Sunday afternoon spirituals will uplift the heart and mind
Published 3:00 am Saturday, February 11, 2017
When the Johnson Center for the Arts was exploring opportunities through which to celebrate Black History Month, music kept creeping to the top of the list. Music and art both have deep roots in the African American community, said Vicki Pritchett, JCA executive director.
“On Sunday afternoon, we will celebrate both African American music and art at the Johnson Center for the Arts,” Pritchett said. “At 3 p.m., the Johnson Center will present ‘An Afternoon of African American Spirituals’ featuring five outstanding Alabama sopranos, including Troy’s own Shelia Jackson and LaShea Money. Anna Moore and Tommy Cargill-Easterly of Montgomery and Ashley Knight of Prattville are guest vocalists.
Pritchett said a spiritual is a religious folksong and African American spirituals are one of the largest and most significant forms of American folksongs.
“We knew that African American spirituals sung by these five outstanding sopranos would be a wonderfully entertaining way to celebrate Black History Month,” Pritchett said.
The term “spiritual” is derived from the King James Bible translation of Ephesians 5:19: “Speaking to yourselves in psalms and hymns and spiritual songs, singing and making melody in your heart to the Lord.”
Jackson said the scripture speaks to what the Sunday afternoon concert will be.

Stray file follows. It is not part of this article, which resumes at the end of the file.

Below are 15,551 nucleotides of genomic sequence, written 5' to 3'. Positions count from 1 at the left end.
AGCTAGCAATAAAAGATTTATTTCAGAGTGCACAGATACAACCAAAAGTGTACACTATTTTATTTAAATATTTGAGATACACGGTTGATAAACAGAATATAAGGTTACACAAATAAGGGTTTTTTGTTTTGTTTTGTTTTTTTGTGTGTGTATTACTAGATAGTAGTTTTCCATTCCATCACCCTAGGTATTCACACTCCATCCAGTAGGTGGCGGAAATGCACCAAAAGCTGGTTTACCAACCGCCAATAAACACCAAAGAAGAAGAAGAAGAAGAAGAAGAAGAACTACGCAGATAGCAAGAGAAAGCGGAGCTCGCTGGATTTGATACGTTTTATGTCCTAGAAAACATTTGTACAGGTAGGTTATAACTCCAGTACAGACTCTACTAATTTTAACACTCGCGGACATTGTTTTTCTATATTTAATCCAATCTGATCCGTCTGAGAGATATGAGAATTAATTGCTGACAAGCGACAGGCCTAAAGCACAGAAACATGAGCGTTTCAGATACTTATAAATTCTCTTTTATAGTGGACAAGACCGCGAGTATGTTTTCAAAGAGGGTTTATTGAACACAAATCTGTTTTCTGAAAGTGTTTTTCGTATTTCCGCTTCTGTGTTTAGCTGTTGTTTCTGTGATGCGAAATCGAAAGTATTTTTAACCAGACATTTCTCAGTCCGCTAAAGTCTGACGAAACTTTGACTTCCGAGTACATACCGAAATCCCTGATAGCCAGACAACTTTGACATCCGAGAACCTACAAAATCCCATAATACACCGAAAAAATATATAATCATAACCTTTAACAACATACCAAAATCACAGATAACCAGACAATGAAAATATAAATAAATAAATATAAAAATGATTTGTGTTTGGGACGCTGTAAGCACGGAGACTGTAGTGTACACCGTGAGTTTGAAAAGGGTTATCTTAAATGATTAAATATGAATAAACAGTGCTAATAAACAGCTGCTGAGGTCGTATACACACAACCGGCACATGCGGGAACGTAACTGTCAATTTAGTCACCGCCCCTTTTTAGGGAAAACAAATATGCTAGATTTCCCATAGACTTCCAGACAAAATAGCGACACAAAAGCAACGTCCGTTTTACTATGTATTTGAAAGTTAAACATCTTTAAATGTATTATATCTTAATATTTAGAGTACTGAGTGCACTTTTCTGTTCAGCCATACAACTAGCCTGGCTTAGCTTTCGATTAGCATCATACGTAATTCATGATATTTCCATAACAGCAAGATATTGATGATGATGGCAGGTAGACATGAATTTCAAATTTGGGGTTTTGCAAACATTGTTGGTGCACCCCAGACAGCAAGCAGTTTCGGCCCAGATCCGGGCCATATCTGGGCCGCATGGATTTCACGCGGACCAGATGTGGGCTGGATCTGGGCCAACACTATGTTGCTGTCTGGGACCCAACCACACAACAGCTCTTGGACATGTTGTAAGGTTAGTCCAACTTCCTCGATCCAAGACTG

“Spirituals are biblical and they are sung to uplift hearts,” she said. “We will sing to uplift hearts.”
Songs the audience might expect to hear include “Deep River,” “There is Balm in Gilead,”
“Swing Lo, Sweet Chariot” and “Give Me Jesus.”
“All of the singers are very talented and have performed throughout the United States,” Pritchett said. “Each of them will sing three songs and they will also sing together.”
Henry Terry and Milton Williams will accompany the singers on the JCA’s 100-year-old piano and Patrick Jackson will be on saxophone.
Terry will also have program notes on the spirituals so the audience will have the background of the songs being sung. Some spirituals will be sung in the original arrangements. Others will be contemporary arrangements.
Following the concert, a dessert reception will be held in the JCA’s lower level gallery.
“Everyone will be invited to join us at the reception and encouraged to take the opportunity to meet the singers and musicians and to also view the two art exhibits in the gallery and meet the artists,” Pritchett said. “Debra Riffe’s ‘I learnt to sing a glad new song’ and Belinda Harrison’s ‘Varieties’ are great examples of the artwork being done by African American women.”
Tickets for “An Afternoon of African American Spirituals” are $10 and are available at the Johnson Center for the Arts at 300 East Walnut Street in downtown Troy. Tickets will also be available at the door. All proceeds from the concert will benefit the JCA.